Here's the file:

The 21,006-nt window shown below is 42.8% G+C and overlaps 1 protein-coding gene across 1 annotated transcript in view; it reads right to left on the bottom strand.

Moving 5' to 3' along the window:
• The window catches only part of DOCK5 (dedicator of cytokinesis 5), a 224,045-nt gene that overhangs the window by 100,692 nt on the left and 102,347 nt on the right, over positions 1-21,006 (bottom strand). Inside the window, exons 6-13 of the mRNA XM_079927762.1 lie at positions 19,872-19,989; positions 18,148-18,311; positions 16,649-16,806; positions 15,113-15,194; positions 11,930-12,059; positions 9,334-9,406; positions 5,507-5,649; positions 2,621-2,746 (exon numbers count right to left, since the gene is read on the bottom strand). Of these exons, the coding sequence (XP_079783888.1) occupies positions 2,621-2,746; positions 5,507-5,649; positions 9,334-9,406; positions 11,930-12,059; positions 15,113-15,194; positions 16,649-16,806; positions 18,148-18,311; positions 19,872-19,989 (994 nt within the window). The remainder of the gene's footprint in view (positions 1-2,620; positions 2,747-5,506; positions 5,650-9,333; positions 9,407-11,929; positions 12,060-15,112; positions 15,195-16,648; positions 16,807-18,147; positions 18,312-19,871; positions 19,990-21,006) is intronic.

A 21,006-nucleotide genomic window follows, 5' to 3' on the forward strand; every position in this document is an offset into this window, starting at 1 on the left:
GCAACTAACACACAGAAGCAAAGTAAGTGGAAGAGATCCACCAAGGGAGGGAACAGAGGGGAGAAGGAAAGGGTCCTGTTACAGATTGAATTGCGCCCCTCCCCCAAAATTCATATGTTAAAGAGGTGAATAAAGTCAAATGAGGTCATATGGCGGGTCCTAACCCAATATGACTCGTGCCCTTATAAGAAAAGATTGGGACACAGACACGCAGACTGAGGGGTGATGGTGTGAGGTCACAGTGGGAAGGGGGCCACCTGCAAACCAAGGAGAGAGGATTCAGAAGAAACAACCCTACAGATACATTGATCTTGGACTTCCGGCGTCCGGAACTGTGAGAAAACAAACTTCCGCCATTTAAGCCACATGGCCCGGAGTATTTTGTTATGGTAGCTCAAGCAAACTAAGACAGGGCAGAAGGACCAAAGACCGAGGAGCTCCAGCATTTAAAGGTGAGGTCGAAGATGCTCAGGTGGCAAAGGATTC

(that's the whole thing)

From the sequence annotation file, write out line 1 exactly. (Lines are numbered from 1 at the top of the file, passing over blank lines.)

The 21,006-nt window shown below is 42.8% G+C and overlaps 1 protein-coding gene across 1 annotated transcript in view; it reads right to left on the bottom strand.